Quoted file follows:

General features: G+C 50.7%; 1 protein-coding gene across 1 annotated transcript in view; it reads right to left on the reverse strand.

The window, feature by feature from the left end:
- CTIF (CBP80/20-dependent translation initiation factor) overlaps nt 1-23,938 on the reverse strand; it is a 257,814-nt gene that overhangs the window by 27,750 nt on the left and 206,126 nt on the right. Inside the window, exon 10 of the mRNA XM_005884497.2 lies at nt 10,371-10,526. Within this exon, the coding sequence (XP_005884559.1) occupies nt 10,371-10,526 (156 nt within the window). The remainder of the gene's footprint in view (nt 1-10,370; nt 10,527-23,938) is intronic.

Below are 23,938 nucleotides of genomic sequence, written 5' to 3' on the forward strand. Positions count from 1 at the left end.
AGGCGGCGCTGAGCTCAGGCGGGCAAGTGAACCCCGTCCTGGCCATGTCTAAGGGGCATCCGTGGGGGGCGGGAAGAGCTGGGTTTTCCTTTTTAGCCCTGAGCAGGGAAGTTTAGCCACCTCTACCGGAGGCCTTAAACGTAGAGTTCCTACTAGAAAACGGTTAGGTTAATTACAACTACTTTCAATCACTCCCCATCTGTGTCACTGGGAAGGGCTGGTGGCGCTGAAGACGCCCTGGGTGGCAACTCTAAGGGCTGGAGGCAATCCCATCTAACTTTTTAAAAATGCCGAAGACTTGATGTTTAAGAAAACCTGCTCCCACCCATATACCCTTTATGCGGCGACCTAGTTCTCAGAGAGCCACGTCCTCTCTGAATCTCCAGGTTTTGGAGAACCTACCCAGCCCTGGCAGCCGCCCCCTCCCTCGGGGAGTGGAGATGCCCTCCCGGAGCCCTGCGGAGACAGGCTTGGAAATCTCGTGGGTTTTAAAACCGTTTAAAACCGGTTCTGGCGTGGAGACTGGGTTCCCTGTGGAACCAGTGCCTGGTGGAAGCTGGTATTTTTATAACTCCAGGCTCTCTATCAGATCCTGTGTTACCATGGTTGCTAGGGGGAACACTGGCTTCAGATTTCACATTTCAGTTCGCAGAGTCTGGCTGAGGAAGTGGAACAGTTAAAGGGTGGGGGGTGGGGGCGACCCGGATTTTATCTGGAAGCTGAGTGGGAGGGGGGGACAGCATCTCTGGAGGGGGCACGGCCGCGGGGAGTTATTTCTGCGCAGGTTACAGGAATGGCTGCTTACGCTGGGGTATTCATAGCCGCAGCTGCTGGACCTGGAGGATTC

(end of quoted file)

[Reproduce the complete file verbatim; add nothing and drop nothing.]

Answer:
General features: G+C 50.7%; 1 protein-coding gene across 1 annotated transcript in view; it reads right to left on the reverse strand.

The window, feature by feature from the left end:
- CTIF (CBP80/20-dependent translation initiation factor) overlaps nt 1-23,938 on the reverse strand; it is a 257,814-nt gene that overhangs the window by 27,750 nt on the left and 206,126 nt on the right. Inside the window, exon 10 of the mRNA XM_005884497.2 lies at nt 10,371-10,526. Within this exon, the coding sequence (XP_005884559.1) occupies nt 10,371-10,526 (156 nt within the window). The remainder of the gene's footprint in view (nt 1-10,370; nt 10,527-23,938) is intronic.

Below are 23,938 nucleotides of genomic sequence, written 5' to 3' on the forward strand. Positions count from 1 at the left end.
AGGCGGCGCTGAGCTCAGGCGGGCAAGTGAACCCCGTCCTGGCCATGTCTAAGGGGCATCCGTGGGGGGCGGGAAGAGCTGGGTTTTCCTTTTTAGCCCTGAGCAGGGAAGTTTAGCCACCTCTACCGGAGGCCTTAAACGTAGAGTTCCTACTAGAAAACGGTTAGGTTAATTACAACTACTTTCAATCACTCCCCATCTGTGTCACTGGGAAGGGCTGGTGGCGCTGAAGACGCCCTGGGTGGCAACTCTAAGGGCTGGAGGCAATCCCATCTAACTTTTTAAAAATGCCGAAGACTTGATGTTTAAGAAAACCTGCTCCCACCCATATACCCTTTATGCGGCGACCTAGTTCTCAGAGAGCCACGTCCTCTCTGAATCTCCAGGTTTTGGAGAACCTACCCAGCCCTGGCAGCCGCCCCCTCCCTCGGGGAGTGGAGATGCCCTCCCGGAGCCCTGCGGAGACAGGCTTGGAAATCTCGTGGGTTTTAAAACCGTTTAAAACCGGTTCTGGCGTGGAGACTGGGTTCCCTGTGGAACCAGTGCCTGGTGGAAGCTGGTATTTTTATAACTCCAGGCTCTCTATCAGATCCTGTGTTACCATGGTTGCTAGGGGGAACACTGGCTTCAGATTTCACATTTCAGTTCGCAGAGTCTGGCTGAGGAAGTGGAACAGTTAAAGGGTGGGGGGTGGGGGCGACCCGGATTTTATCTGGAAGCTGAGTGGGAGGGGGGGACAGCATCTCTGGAGGGGGCACGGCCGCGGGGAGTTATTTCTGCGCAGGTTACAGGAATGGCTGCTTACGCTGGGGTATTCATAGCCGCAGCTGCTGGACCTGGAGGATTC